The relationship between people and their dogs can be a lasting and loving bond if the match is right. But when acquiring a dog, how do you know if that match will be a good one?
Research shows there is a difference in the way some dogs react to men and women, and it can also matter if the dog is a he or a she.
The challenge lies in understanding the interactions of dogs with humans. And part of that challenge can be influenced by gender stereotypes of both humans and dogs.
This shows why matching dogs to people is far more complicated than we might predict.
Humans and dogs: a long history
Humans have been co-evolving with dogs for thousands of years. We owe them a lot, including (perhaps surprisingly) the ways in which we experience and express gender via animals.
This often happens in negative ways, such as when women are referred to as bitches, cows, pigs, birds, chicks and men as wolves, pigs, rats. None of these animal metaphors have much to do with the animals themselves but more to do with how we use categories of animals to categorise humans.
So unpacking and challenging gender stereotypes might just also improve the lives of animals too.
A 2006 landmark analysis of gender and dog ownership revealed that owners use their dogs as props to display their own gender identities.
Participants in this study considered female dogs to be less aggressive but more moody than apparently more playful male dogs. They used gender stereotypes not only to select dogs, but also to describe and predict their dog’s behaviour and personality.
The potential ramifications of this are important because such flawed predictions about dog behaviour can lead to a person giving up on their dog, which is then surrendered to a shelter.
Once surrendered, an aggressive bitch or uncooperative dog faces a grim future, with most dogs who fail a behavioural assessment being killed, adding to the troubling euthanasia rates in Australia.
That said, the predictive power of behaviour assessment in shelters is being questioned. Some say the ability of such assessments to reliably predict problematic behaviours in future adoptive homes is “vanishingly unlikely”. Moreover, the assessments are likely to be informed by the gendered expectations and behaviours of the humans who assess, surrender or adopt.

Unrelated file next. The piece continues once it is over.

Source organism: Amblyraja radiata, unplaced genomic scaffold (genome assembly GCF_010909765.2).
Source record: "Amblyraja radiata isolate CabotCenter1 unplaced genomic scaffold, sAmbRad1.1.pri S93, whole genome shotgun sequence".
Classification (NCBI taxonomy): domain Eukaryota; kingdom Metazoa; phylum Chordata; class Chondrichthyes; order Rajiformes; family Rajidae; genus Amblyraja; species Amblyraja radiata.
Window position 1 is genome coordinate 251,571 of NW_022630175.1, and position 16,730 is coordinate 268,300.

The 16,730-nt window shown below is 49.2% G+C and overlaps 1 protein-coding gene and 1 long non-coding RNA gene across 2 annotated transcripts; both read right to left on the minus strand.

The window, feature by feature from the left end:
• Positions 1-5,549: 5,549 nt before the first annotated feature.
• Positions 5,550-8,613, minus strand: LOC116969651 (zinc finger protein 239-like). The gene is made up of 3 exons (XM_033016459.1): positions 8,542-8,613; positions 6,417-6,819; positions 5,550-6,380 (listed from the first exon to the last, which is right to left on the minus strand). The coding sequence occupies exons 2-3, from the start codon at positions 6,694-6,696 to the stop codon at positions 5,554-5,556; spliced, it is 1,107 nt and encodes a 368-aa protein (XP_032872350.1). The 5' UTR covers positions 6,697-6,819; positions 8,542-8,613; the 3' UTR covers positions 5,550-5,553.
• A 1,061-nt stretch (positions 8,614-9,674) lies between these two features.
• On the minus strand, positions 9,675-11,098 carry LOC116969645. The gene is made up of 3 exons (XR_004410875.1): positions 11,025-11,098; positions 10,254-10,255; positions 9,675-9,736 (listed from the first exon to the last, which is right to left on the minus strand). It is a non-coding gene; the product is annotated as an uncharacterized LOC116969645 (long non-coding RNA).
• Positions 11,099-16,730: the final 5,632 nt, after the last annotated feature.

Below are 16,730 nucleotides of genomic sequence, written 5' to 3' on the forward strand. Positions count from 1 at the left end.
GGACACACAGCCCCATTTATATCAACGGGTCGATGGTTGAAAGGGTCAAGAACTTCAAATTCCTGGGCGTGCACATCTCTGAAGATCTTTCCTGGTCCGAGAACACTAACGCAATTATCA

A small study in the UK in 1999 observed 30 dogs in shelters when approached by unfamiliar men and women. It found that the female dogs spent less time looking towards all the humans than the male dogs did.
All the dogs barked at and looked towards the women less than the men, which the researchers suggest shows that gender of the potential adopter plays a role in determining what a good match might look like, as well as the likelihood of adoption.
Even the bond that dogs share with their primary care-giver may have gender differences. For example, in a 2008 Australian study (led by one of us, Paul), dog owners reported that male dogs showed elevated levels of separation-related distress compared to female dogs. They also reported that separation-related distress and food-related aggression increased with the number of human adult females in the household.
Desexing, which is more than justified by the animal welfare benefits of population control, also complicates cultural beliefs about appropriate dog gender and may even influence a dog’s problem-solving behaviour. A recent study published this year suggests that desexing may have a more negative effect on female than male dogs when it comes to aspects of cognition.
A study (co-authored by one of us, Paul) published last month, that focused solely on working sheepdogs and their handlers (and so may have limited relevance to domestic companion dogs), is the first report of behavioural differences related to gender difference in both dogs and humans.
These studies underline just how much the lives of dogs depend upon how they conform to gender expectations. In other words, it’s not just how we humans interact with dogs that matters, it’s how our genders interact as well.
While we know how damaging stereotypes can be for humans, dog owners may not consider just how their conceptual baggage of gender stereotypes affects the animals they live with.
More research can help to shed light on the role that gender plays when it comes to making a good match between humans and their dogs; and by good match, we mean one that will result in a decrease in the likelihood of the dog being surrendered to a shelter or treated badly.
The take-home message from these studies is that, to be truly successful mutual companions, dogs don’t need just any human, they need a complementary human who is open to reflecting critically on gender stereotypes.
Thanks partly to an uncritical adoption of gender stereotypes, the matching of dog and human is currently rudimentary at best. So we should not be surprised if dogs often fail to meet our expectations.
When relationships go wrong, it’s catastrophic for dogs, because it contributes to euthanasia rates in shelters. These deaths need to be better understood as a broader failure of human understanding about how their own beliefs and behaviour affect the dogs in their lives.